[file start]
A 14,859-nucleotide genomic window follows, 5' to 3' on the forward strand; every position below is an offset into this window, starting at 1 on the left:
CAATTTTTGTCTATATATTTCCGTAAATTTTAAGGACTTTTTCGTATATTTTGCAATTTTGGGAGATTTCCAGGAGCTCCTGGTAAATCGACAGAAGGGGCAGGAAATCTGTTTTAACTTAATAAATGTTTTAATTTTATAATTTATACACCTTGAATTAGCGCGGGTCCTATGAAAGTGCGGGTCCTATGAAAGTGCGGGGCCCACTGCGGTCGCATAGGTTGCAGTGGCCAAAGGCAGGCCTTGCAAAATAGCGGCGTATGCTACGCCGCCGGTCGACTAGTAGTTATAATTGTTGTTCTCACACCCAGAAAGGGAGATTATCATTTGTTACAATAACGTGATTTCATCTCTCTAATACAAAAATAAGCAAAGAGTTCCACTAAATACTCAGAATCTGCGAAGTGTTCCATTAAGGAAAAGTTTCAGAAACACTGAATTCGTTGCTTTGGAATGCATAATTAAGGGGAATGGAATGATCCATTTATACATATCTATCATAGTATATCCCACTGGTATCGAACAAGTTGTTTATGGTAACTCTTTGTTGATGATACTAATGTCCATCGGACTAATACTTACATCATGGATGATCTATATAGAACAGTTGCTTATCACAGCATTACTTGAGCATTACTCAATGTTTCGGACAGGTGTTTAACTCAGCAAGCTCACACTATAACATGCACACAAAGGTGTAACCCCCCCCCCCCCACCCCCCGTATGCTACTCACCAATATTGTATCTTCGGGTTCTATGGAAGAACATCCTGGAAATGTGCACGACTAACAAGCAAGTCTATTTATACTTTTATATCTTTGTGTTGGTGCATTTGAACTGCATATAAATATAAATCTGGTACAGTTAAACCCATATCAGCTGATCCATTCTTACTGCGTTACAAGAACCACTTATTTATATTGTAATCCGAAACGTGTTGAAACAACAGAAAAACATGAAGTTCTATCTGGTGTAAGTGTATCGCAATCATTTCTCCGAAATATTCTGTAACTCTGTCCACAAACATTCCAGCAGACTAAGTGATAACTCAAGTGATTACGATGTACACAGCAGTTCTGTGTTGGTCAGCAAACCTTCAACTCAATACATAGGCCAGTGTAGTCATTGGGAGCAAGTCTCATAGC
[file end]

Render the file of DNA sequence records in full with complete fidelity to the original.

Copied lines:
A 14,859-nucleotide genomic window follows, 5' to 3' on the forward strand; every position below is an offset into this window, starting at 1 on the left:
CAATTTTTGTCTATATATTTCCGTAAATTTTAAGGACTTTTTCGTATATTTTGCAATTTTGGGAGATTTCCAGGAGCTCCTGGTAAATCGACAGAAGGGGCAGGAAATCTGTTTTAACTTAATAAATGTTTTAATTTTATAATTTATACACCTTGAATTAGCGCGGGTCCTATGAAAGTGCGGGTCCTATGAAAGTGCGGGGCCCACTGCGGTCGCATAGGTTGCAGTGGCCAAAGGCAGGCCTTGCAAAATAGCGGCGTATGCTACGCCGCCGGTCGACTAGTAGTTATAATTGTTGTTCTCACACCCAGAAAGGGAGATTATCATTTGTTACAATAACGTGATTTCATCTCTCTAATACAAAAATAAGCAAAGAGTTCCACTAAATACTCAGAATCTGCGAAGTGTTCCATTAAGGAAAAGTTTCAGAAACACTGAATTCGTTGCTTTGGAATGCATAATTAAGGGGAATGGAATGATCCATTTATACATATCTATCATAGTATATCCCACTGGTATCGAACAAGTTGTTTATGGTAACTCTTTGTTGATGATACTAATGTCCATCGGACTAATACTTACATCATGGATGATCTATATAGAACAGTTGCTTATCACAGCATTACTTGAGCATTACTCAATGTTTCGGACAGGTGTTTAACTCAGCAAGCTCACACTATAACATGCACACAAAGGTGTAACCCCCCCCCCCCCACCCCCCGTATGCTACTCACCAATATTGTATCTTCGGGTTCTATGGAAGAACATCCTGGAAATGTGCACGACTAACAAGCAAGTCTATTTATACTTTTATATCTTTGTGTTGGTGCATTTGAACTGCATATAAATATAAATCTGGTACAGTTAAACCCATATCAGCTGATCCATTCTTACTGCGTTACAAGAACCACTTATTTATATTGTAATCCGAAACGTGTTGAAACAACAGAAAAACATGAAGTTCTATCTGGTGTAAGTGTATCGCAATCATTTCTCCGAAATATTCTGTAACTCTGTCCACAAACATTCCAGCAGACTAAGTGATAACTCAAGTGATTACGATGTACACAGCAGTTCTGTGTTGGTCAGCAAACCTTCAACTCAATACATAGGCCAGTGTAGTCATTGGGAGCAAGTCTCATAGC